In this lively book, Janice M. Irvine offers not only the first comprehensive history of the culture wars over sex education but also an important examination of the politics of sexual speech in the United States. Exploring the clash between professional sex education advocates on the one hand and the politicized Christian Right on the other, Irvine vividly demonstrates the crucial role that sexual speech plays in cultural politics. Examining a range of issues played out in living rooms and schools since the 1960s, she shows how a newly emerging Christian Right chose sex education as one of its first battlegrounds, then went on to dominate the public conversation on the subject. Talk about Sex is a rich and fascinating consideration of American sex education's strategic place in the long history of efforts to regulate sexual morality by controlling sexual speech.
Irvine's original argument shows how sex education served as a bridge issue between the Old Right and the New Right. Exploring the political uses of emotion as it relates to sexuality, Irvine demonstrates how this movement draws on the tenacious power of sexual shame and fear in order to galvanize opposition to sex education. This book skillfully demonstrates how—by framing sex education as radical, dangerous, and immoral—the Right has fostered a climate in which it is risky, as former Surgeon General Joycelyn Elders found, to speak out in support of sexuality education.
Chapter 1. Redefining Sex, 1964: A Prologue
Chapter 2. Days of Rage
Chapter 3. Born-Again Sexual Politics
Chapter 4. The New Sexual Revolution
Chapter 5. Victims, Villains, ... and Neighbors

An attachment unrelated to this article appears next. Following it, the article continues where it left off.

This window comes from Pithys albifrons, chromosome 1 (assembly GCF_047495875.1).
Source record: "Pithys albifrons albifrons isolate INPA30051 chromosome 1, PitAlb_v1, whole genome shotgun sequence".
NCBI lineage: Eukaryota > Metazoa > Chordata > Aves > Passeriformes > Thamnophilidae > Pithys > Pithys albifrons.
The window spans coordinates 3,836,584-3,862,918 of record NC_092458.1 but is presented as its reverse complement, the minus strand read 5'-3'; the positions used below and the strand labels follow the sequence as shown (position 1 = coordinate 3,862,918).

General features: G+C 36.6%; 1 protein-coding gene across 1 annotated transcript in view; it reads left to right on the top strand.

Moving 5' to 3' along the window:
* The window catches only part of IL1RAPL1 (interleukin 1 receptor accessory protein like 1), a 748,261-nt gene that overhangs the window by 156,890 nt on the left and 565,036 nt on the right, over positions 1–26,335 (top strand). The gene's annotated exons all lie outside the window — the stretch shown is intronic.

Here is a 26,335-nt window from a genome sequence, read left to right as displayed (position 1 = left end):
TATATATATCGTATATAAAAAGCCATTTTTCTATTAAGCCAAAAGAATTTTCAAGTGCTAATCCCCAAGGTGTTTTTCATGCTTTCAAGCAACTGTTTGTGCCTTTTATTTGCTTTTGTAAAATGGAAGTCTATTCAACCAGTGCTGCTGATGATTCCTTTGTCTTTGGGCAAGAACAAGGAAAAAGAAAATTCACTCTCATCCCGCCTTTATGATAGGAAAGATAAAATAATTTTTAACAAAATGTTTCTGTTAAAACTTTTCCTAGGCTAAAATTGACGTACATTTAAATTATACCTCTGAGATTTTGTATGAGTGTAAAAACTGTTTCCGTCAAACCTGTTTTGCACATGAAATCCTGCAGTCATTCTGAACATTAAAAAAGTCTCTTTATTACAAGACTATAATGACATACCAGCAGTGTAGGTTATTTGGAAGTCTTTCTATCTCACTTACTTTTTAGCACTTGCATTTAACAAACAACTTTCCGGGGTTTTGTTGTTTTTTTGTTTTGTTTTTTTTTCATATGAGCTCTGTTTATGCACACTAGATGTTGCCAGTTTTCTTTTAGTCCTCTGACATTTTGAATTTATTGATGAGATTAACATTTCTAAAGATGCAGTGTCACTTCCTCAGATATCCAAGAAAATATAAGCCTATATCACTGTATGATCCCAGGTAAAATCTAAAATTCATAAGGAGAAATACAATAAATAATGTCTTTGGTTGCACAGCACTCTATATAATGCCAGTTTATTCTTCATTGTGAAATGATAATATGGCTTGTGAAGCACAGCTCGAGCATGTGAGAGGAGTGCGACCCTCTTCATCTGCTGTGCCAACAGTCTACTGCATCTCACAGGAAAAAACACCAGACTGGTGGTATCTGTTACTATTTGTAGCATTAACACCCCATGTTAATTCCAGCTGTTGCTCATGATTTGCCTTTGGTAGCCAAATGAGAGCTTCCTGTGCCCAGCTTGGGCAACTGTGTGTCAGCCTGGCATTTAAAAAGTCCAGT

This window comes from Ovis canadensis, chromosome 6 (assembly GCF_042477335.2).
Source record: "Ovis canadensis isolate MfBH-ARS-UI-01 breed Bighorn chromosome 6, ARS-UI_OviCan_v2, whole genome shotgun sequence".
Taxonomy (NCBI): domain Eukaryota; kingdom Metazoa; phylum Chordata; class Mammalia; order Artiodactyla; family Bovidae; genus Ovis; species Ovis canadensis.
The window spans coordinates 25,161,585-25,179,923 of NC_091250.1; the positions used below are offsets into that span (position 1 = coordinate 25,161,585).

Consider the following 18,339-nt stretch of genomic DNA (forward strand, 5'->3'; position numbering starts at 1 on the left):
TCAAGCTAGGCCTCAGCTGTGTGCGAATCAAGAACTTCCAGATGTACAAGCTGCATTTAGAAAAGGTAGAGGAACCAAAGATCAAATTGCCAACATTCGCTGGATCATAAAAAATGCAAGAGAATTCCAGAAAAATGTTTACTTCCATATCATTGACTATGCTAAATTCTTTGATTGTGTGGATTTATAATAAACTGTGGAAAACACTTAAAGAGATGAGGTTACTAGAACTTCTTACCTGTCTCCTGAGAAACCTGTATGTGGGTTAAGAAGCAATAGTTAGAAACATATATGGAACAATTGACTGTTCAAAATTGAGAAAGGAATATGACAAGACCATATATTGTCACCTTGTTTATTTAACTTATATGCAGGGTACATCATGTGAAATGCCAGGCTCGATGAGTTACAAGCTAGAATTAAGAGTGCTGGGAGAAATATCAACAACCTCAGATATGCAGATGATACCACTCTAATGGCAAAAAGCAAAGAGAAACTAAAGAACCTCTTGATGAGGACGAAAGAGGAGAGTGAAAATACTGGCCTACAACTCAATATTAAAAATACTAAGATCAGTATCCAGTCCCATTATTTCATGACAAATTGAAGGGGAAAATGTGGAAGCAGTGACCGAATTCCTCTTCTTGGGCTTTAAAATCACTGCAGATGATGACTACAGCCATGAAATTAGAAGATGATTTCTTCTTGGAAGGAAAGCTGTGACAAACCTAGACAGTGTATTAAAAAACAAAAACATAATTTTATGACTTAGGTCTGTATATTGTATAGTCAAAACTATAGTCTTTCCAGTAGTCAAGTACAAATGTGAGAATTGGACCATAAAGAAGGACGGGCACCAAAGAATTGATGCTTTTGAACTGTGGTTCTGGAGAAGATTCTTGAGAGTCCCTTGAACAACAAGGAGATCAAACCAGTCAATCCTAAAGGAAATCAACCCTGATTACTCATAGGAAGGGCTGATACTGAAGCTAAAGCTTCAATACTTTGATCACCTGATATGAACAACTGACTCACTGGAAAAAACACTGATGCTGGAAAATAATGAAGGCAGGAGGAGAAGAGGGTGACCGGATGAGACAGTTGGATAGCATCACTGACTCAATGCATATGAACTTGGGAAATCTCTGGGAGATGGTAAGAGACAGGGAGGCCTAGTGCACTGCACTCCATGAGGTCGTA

Chapter 6. Doing It with Words
Chapter 7. The Passions of Culture Wars
Chapter 8. The Politics of Aversion
Chapter 9. If Asked, Don't Tell: A Final Comment
On Methods and Terminology
Appendix: Opponents of Comprehensive Sex Education
Janice M. Irvine is Associate Professor of Sociology at the University of Massachusetts, Amherst, and author of Disorders of Desire: Sex and Gender in Modern American Sexology (1990).
"This judicious and perceptive book will be read not only by academics but by serious readers interested in sexuality, culture, and public policy. Irvine explores the clash between professional sex education advocates and politicized Christian evangelicals that has played out on the stage of local communities and school systems since the 1960s. She illuminates a significant yet largely unknown story of the politics of sexuality."—Kathy Peiss, author of Hope in a Jar: The Making of America's Beauty Culture
"Irvine's work is a serious and passionate study; it is respectful of its subject while at the same time retaining its critical edge and its political principles."—Margaret Hunt, author of The Middling Sort: Commerce, Gender and the Family in England 1680-1780
"Irvine has written an unusually rich social history that makes a significant contribution to several fields of scholarly inquiry. Her book provides by far the best account we have of SIECUS (Mary Calderone's pioneering organization). It also provides an innovative analysis of the rise of the Christian Right in the '70s and a highly imaginative narrative of the 'sexualization' of Christian evangelicalism and its successful manipulation of collective emotions for political ends."—Martin Duberman, editor of Beyond Gay or Straight: Understanding Sexual Orientation
"One comes away from reading this book with renewed appreciation for the creative potential of words and symbols in framing how we think about something so ordinary, if I may say so, as sex!"—Wade Clark Roof, author of Spiritual Marketplace: Baby Boomers and the Remaking of American Religion
"While there are books that are central in this area, none covers the sex education debates or accomplishes the theoretical moves undertaken here."—Cindy Patton, author of Globalizing AIDS